The accident [revisited]


An early evening sky redolent with smoke and the sun’s reddish pall greet Wade when he leaves the library, and there it is, immediately, without warning or preamble, a pedestrian on the far side of the lawn near the physics building bent over and beating a dog (presumably his own, though there is no justification for Wade’s assumption) with closed fists, as if it were an enemy or threat, as if the man—no older than Wade but certainly not younger—must beat the dog to defend himself from it, as if the dog had attacked him and the man has no other choice but to become the aggressor, he has no other option than to punch the dog in its head, repeatedly, right fist after thundering right fist into the dog’s neck and body, the man’s left hand tugging on the leash tethered about the animal’s neck to keep it from fleeing but also to maneuver or situate the dog’s head for a more suitable location for the next blow. Wade doesn’t understand at first, he thinks he’s hallucinating, he shakes his head and stares at the man beating the dog and he walks toward the event, for that’s what it has become for him, an event, equal to any other catastrophe or unexplainable episode of violence he’s experienced in his forty years. It can’t be, he thinks, walking across the lawn toward the man and the whimpering animal, it can’t be, I’m seeing things, my mind is playing tricks on me, it can’t be a man beating a dog—again, presumably his own—they must be playing with each other, rough-housing, wrestling on the grass, performing some type of esoteric ritual or physical exercise, so intimate must be their companionship. Confused, Wade ambles over pale grass covered in goose shit, and something’s happening in Wade’s brain, the event before him has triggered unfamiliar and uncommon neural activity and Wade’s thinking it must be the odd copper glaze of the sun over everything, it’s the light and it’s the heat playing with his mind. Closer he approaches the man and dog and his mind confirms what his eyes see, it is indeed a man beating a dog with the full bearing of his right arm and with a stifled yelp the dog ceases its squirming and slumps on the ground unconscious, still and incapable of either fighting back or fleeing, perhaps even dead. This man just beat that dog to death! Wade says aloud, his voice a whisper or slightly more than an exhale, and the man, grunting and heaving short barks of his own, his eyes nightmarishly wide and focused down on his target, continues to pummel the animal’s head, the blows a bit more spread apart now as the man wearies, the dog’s body absorbing each rhythmic blast. The man suddenly registers Wade’s presence and stops beating the animal to stand erect, his chest heaving with exertion. He sees Wade and stands with fists down at his sides but still clenched, he says to Wade smiling but with his eyes mad, Fucking animals!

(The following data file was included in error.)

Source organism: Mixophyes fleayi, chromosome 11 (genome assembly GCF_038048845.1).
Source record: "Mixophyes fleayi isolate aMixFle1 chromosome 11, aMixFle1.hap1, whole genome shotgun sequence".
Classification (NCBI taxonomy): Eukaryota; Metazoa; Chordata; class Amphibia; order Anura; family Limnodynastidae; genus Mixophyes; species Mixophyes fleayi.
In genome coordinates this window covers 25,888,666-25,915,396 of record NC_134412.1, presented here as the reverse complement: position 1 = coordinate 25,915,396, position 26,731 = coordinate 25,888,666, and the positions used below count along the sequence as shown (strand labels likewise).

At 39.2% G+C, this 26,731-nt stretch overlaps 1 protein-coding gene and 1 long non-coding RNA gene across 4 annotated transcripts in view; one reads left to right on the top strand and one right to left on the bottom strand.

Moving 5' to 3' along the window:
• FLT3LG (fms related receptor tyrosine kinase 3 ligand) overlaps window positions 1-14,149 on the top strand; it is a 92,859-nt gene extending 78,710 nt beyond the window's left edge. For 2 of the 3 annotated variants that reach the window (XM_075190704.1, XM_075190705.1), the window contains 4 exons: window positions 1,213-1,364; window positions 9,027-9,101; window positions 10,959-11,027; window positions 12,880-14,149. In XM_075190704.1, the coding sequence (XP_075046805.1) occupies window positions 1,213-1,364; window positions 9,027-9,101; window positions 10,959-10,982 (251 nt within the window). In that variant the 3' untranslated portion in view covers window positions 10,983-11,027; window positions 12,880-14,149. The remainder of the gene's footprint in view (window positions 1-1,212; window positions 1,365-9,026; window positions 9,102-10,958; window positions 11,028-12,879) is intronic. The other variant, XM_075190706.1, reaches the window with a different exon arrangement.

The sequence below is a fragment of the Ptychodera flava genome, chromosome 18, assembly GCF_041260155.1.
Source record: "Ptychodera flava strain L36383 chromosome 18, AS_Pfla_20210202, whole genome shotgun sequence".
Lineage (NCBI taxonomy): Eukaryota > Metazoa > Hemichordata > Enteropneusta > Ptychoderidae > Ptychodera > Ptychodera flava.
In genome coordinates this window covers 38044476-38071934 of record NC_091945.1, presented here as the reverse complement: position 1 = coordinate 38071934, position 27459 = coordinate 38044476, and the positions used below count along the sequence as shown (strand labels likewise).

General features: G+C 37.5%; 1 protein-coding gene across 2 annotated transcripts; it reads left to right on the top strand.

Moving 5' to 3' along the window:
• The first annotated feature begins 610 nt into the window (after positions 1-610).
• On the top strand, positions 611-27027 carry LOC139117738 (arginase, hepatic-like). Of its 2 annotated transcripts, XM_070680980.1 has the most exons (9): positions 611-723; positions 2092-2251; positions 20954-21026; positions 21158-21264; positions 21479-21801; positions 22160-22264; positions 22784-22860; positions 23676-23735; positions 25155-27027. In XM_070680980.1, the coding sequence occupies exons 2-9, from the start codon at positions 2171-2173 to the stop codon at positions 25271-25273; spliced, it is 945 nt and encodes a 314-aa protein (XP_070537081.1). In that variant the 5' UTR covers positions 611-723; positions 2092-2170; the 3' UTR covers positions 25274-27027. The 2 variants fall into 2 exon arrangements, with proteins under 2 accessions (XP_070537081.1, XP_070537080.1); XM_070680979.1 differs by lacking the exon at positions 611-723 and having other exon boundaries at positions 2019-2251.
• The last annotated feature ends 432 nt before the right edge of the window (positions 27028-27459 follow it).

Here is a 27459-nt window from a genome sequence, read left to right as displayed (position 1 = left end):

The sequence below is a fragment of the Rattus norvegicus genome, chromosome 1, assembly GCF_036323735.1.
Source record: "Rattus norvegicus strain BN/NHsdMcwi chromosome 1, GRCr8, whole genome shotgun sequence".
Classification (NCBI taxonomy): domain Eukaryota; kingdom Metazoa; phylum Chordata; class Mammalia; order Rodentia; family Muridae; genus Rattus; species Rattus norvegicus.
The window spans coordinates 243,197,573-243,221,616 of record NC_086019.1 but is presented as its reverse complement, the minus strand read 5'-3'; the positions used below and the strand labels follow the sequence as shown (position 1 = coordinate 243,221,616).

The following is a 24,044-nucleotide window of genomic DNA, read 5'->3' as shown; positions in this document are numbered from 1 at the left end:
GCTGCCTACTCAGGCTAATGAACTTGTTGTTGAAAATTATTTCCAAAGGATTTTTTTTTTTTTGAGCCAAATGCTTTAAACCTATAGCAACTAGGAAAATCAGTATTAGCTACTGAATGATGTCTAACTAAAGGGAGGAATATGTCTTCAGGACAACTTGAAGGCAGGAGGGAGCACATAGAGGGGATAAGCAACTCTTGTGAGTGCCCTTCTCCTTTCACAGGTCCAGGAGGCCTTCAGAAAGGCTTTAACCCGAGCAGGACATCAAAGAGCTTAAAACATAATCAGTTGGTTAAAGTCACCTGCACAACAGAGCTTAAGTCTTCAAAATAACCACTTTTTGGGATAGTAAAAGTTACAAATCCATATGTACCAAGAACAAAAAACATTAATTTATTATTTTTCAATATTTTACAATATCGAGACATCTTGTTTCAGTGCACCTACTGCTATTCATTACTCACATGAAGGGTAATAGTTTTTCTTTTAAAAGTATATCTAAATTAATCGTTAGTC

Wade feels the liquid-electric spasm originate somewhere in his neck or at the base of the skull and shoot down through the shoulder blades toward the small of the back and reach the pelvis all at once and then he collapses face-first onto the lawn, eyes wide, the right side of his mouth pulled back in a tight rictus, surreal and garish. Wade’s spine snaps audibly straight and his hands crack into claws and he convulses from each muscle in his body all at once, or so thinks the dog-beater, bending down to assist Wade as he lay facedown. Mister? the man says. A redbird overhead circles about the incident peering down indifferently and then the bird tires of the scene and shits mid-air to fly westward into the receding light.

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